Look at the list of eight plastic items. Decide which fourplastic itemsare used for the right application and which four are used for the wrong application by filling in the chart below:

Plastic items: straws, helmets, cutlery, thin carry bags, syringes, electrical wires,tea cups and blood bags

Right application   :    Wrong application

Helmets                 :            Straws

Syringes                :            Thin carry bags

Electrical wires       :          Cutlery

Blood bags             :           Tea cups


2. Types of plastics

The plastics we use in our daily life are also made up of polymers. All plastics do not have the same type of arrangement of units. In some articles, the arrangement of a monomer is linear, and in some other items, the arrangement of articles is cross-linked. Depending on the type of arrangement, we have two main types of polymers – thermoplastics and thermoset. Let us see what these are!

Thermoplastics : Polyethylene (also called polythene) is an example of a plastic. It is used for making polythene carry bags which are commonly used. When you burn a polythene carry bag, it melts and turns into liquid along with the production of an offensive odour, a bright flame and soot. Another example is a PET (Polyethylene Terephthalate) bottle, when we fill it with boiling water, it gets deformed. Plastics which can be easily softened and bent when heated are known as thermoplastics. These plastics can be modified and turned into another plastic item through the process of recycling.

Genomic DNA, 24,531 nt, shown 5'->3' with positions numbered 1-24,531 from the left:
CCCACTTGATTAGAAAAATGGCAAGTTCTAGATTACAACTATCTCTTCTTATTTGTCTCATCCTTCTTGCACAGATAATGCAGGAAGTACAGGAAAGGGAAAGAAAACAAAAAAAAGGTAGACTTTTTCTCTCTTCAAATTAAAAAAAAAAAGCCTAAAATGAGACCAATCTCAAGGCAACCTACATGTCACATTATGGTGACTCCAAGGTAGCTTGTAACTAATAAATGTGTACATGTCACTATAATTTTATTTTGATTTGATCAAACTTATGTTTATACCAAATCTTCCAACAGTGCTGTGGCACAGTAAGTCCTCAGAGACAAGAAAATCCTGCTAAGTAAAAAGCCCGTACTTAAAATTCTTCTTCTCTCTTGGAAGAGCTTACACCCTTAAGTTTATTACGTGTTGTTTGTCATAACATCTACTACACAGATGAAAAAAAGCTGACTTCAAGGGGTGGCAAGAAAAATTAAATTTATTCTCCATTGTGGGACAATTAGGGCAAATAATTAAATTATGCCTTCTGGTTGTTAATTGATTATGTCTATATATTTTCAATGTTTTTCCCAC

Thermoset : On the other hand, there are some plastics, which once they are moulded, cannot be softened through heating them. These are called thermosetting plastics. Bakelite and melamine are some examples of thermosetting plastics. Bakelite is a poor conductor of heat and electricity. It is used for making electrical switches and handles of various utensils. Melamine resists fire and can tolerate heat. It is used for making floor tiles and fabrics that resist fire.

Example of thermoplastic: PET water bottles, Example of thermoset plastic: electrical switches


3. Resin code of plastics

Now that you have learnt about the differences between Thermoplastic and Thermosetting polymers, let us find out more about the different types of plastics that you use in your daily life. Plastics are very useful in our daily life but some types contain dangerous chemicals.

Did you know that there are many different types of plastics?

You can tell these plastics apart by searching for a resin code. The resin codes are a universal way of categorising different types of plastic, which helps us separate plastics so that it is easier to recycle them. How can you identify the resin code? Where can you find the resin code on a plastic item?

Look at the chasing arrow triangle-shaped symbol on the bottom of a bottle, on the brand label sticker or on the lid of a container. What number is marked in the centre of the triangle? What letters (acronym) are below this? This is what we call a resin code.